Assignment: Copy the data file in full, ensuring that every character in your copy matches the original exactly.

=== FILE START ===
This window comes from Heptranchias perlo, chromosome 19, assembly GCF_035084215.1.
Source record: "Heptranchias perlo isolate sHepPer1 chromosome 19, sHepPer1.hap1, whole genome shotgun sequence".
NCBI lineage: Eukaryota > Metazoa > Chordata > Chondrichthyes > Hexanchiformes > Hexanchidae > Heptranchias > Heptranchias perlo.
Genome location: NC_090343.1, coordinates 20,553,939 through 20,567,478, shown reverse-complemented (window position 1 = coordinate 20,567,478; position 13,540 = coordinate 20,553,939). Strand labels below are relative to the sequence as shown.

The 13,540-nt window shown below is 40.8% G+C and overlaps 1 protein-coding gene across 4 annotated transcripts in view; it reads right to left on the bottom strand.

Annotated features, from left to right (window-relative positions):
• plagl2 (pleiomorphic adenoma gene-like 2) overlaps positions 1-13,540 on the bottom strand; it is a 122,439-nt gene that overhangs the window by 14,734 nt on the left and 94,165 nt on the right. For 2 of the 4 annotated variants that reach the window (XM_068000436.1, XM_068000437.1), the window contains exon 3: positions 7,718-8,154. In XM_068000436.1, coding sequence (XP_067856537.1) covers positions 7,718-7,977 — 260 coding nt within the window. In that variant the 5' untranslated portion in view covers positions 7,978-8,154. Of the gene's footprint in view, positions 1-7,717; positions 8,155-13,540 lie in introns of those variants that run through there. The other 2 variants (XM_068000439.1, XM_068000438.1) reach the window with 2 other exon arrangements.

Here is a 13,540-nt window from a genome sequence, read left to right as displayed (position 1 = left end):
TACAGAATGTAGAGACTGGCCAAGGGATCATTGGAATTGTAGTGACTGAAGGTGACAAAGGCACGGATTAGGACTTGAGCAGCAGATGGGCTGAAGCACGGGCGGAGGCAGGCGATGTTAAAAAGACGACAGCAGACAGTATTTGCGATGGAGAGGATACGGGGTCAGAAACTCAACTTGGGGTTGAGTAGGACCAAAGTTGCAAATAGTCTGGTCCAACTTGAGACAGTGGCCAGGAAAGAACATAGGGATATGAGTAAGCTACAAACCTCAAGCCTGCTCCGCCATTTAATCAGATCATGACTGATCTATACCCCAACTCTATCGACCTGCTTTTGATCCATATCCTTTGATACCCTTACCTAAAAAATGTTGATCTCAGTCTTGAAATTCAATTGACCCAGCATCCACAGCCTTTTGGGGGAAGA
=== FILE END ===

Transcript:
This window comes from Heptranchias perlo, chromosome 19, assembly GCF_035084215.1.
Source record: "Heptranchias perlo isolate sHepPer1 chromosome 19, sHepPer1.hap1, whole genome shotgun sequence".
NCBI lineage: Eukaryota > Metazoa > Chordata > Chondrichthyes > Hexanchiformes > Hexanchidae > Heptranchias > Heptranchias perlo.
Genome location: NC_090343.1, coordinates 20,553,939 through 20,567,478, shown reverse-complemented (window position 1 = coordinate 20,567,478; position 13,540 = coordinate 20,553,939). Strand labels below are relative to the sequence as shown.

The 13,540-nt window shown below is 40.8% G+C and overlaps 1 protein-coding gene across 4 annotated transcripts in view; it reads right to left on the bottom strand.

Annotated features, from left to right (window-relative positions):
• plagl2 (pleiomorphic adenoma gene-like 2) overlaps positions 1-13,540 on the bottom strand; it is a 122,439-nt gene that overhangs the window by 14,734 nt on the left and 94,165 nt on the right. For 2 of the 4 annotated variants that reach the window (XM_068000436.1, XM_068000437.1), the window contains exon 3: positions 7,718-8,154. In XM_068000436.1, coding sequence (XP_067856537.1) covers positions 7,718-7,977 — 260 coding nt within the window. In that variant the 5' untranslated portion in view covers positions 7,978-8,154. Of the gene's footprint in view, positions 1-7,717; positions 8,155-13,540 lie in introns of those variants that run through there. The other 2 variants (XM_068000439.1, XM_068000438.1) reach the window with 2 other exon arrangements.

Here is a 13,540-nt window from a genome sequence, read left to right as displayed (position 1 = left end):
TACAGAATGTAGAGACTGGCCAAGGGATCATTGGAATTGTAGTGACTGAAGGTGACAAAGGCACGGATTAGGACTTGAGCAGCAGATGGGCTGAAGCACGGGCGGAGGCAGGCGATGTTAAAAAGACGACAGCAGACAGTATTTGCGATGGAGAGGATACGGGGTCAGAAACTCAACTTGGGGTTGAGTAGGACCAAAGTTGCAAATAGTCTGGTCCAACTTGAGACAGTGGCCAGGAAAGAACATAGGGATATGAGTAAGCTACAAACCTCAAGCCTGCTCCGCCATTTAATCAGATCATGACTGATCTATACCCCAACTCTATCGACCTGCTTTTGATCCATATCCTTTGATACCCTTACCTAAAAAATGTTGATCTCAGTCTTGAAATTCAATTGACCCAGCATCCACAGCCTTTTGGGGGAAGA